I tossed around a few ideas in my head, did some searching on Pinterest, and finally decided to try my hand at making sisal rope bowls for everyone. Most of the handcraft sites on the web recommended using hot glue guns, but I decided to use nothing but plain old Elmers glue, you know, the stuff we all used in school for all those projects. I bought 50 meters of ¼" sisal rope at the local hardware store and loaded up with lots of glue. After a few trials and errors, I finally mastered a technique that worked very well for me. Here are the materials you need for one bowl:

  • 10 meters, or 11 yard of ¼" sisal rope
  • 8-10 ounces of non-toxic white glue (Elmers or equivalent)
  • box of straight pins
  • scissors
  • needle nose pliers
  • medium sized bowl to use for a mold
  • 2 pieces of ribbon to help release the sisal from the bowl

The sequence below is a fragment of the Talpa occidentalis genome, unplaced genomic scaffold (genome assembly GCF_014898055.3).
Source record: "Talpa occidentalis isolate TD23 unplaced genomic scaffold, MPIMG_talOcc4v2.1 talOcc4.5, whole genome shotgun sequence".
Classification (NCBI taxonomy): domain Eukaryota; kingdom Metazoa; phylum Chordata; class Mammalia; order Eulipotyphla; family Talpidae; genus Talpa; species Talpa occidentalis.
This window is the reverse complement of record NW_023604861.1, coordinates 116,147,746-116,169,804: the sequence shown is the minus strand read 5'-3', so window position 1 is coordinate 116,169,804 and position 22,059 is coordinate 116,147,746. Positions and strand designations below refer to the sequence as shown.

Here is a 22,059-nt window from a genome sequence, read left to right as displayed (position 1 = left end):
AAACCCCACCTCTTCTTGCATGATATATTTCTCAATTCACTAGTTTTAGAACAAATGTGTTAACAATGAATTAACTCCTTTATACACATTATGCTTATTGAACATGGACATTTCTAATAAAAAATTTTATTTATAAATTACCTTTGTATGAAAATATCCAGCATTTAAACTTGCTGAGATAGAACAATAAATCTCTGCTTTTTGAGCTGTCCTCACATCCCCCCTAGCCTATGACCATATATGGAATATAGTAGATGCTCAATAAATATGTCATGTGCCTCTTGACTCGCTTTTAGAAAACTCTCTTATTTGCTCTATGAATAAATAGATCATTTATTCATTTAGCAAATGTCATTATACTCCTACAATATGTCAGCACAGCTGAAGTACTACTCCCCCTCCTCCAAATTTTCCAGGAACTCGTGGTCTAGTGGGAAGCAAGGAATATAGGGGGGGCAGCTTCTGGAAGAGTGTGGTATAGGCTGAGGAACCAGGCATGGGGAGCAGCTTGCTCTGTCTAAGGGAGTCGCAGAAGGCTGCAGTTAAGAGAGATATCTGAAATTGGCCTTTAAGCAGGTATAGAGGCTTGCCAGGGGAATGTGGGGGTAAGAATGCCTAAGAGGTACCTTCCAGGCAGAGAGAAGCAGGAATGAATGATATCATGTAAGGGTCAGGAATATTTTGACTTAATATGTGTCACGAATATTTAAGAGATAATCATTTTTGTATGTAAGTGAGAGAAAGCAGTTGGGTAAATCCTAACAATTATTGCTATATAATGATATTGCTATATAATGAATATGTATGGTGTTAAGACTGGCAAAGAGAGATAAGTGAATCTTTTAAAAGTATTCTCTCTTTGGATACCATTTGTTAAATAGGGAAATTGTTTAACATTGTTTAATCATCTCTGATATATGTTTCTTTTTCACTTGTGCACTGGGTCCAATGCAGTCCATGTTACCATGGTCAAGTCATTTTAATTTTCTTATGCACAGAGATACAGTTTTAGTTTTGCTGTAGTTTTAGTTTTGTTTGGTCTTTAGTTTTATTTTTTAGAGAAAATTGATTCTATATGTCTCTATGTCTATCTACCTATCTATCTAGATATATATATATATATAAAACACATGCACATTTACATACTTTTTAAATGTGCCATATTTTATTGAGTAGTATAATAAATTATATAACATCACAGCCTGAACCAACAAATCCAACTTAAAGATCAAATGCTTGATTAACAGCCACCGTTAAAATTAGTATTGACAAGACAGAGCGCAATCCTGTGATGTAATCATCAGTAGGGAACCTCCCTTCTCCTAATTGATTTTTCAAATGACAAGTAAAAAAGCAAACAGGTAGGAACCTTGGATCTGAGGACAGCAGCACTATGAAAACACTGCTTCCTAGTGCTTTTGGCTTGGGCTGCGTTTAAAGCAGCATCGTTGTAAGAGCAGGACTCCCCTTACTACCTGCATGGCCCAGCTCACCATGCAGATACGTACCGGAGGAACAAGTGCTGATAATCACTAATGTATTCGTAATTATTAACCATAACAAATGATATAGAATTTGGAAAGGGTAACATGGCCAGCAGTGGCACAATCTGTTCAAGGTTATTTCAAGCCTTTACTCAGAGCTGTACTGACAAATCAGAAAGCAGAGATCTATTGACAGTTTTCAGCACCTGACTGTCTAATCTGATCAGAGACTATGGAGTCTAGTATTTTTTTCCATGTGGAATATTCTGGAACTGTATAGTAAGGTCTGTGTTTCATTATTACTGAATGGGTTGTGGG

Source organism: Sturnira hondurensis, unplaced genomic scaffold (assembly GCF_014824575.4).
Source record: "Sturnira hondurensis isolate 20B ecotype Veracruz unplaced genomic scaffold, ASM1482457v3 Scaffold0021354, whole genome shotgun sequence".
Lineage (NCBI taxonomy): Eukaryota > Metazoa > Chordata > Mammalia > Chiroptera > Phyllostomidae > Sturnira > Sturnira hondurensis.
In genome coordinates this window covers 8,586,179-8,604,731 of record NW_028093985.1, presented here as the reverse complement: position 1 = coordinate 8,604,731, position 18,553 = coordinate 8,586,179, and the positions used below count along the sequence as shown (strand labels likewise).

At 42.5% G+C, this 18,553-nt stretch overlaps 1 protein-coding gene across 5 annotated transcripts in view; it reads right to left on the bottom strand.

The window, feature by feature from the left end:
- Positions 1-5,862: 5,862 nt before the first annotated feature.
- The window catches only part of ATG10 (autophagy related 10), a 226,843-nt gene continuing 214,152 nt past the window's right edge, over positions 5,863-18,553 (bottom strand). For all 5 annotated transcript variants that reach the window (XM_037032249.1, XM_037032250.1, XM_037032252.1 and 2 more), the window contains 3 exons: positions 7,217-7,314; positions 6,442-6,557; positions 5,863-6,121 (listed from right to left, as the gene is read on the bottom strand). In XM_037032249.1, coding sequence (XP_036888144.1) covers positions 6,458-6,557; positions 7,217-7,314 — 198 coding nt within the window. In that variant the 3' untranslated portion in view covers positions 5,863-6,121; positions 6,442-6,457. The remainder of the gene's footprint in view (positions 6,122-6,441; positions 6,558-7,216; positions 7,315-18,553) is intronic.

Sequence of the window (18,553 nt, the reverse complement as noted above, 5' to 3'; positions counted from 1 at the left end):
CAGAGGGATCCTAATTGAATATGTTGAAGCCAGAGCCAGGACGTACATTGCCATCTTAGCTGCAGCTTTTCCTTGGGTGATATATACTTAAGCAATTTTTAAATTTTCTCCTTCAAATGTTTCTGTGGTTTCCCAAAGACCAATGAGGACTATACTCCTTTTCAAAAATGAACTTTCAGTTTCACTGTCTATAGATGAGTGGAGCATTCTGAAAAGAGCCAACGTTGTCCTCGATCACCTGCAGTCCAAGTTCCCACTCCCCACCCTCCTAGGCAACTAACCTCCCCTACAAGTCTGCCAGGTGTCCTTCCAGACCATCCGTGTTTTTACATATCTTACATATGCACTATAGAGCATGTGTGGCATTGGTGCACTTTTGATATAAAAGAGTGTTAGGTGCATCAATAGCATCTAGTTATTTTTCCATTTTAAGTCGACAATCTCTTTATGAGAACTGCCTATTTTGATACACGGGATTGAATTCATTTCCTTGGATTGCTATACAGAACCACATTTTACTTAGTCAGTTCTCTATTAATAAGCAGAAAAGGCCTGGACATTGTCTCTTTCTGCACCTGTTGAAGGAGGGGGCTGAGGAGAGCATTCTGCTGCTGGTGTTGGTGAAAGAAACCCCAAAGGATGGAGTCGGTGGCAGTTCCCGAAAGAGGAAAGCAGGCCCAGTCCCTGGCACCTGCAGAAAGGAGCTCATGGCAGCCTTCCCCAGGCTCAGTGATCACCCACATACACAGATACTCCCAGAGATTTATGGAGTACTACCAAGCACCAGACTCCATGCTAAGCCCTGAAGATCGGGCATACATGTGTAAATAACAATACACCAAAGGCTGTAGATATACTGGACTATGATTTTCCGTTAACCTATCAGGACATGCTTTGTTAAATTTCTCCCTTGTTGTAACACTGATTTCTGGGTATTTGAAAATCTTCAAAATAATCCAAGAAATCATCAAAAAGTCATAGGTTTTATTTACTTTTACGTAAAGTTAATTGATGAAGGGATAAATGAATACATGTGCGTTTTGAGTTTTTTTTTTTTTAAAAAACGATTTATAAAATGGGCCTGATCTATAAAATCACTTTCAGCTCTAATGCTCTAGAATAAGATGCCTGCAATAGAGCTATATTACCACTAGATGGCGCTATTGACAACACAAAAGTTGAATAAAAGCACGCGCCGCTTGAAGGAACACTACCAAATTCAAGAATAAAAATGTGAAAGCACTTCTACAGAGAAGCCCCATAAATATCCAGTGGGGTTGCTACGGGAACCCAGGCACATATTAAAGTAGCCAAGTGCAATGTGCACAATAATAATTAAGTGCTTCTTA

• 1" wide paint brush

The first thing you need to do is trim up the starting end of the rope, so that you can start to roll a disk for the bottom of the bowl. The easiest way is to fold the end of the rope back on itself and use straight pins to hold the rope in place. Keep rolling the rope into a flat disk until it is about 2" in diameter. Use the straight pins as needed to prevent any gaps. Then spread a layer of glue on just one side of the disk. Allow it to dry for about 45 minutes.

While the bottom disk it drying, tape a ribbon to the bottom of the bowl you are using as your mold. The ribbon needs to be long enough to reach all the way to the top of both sides of the bowl with about 3" excess on each side. Now, tape the second ribbon on the bottom of the bowl so that it forms a cross with the other ribbon and again make sure it is long enough to reach to top of both sides of the bowl with 3" to spare.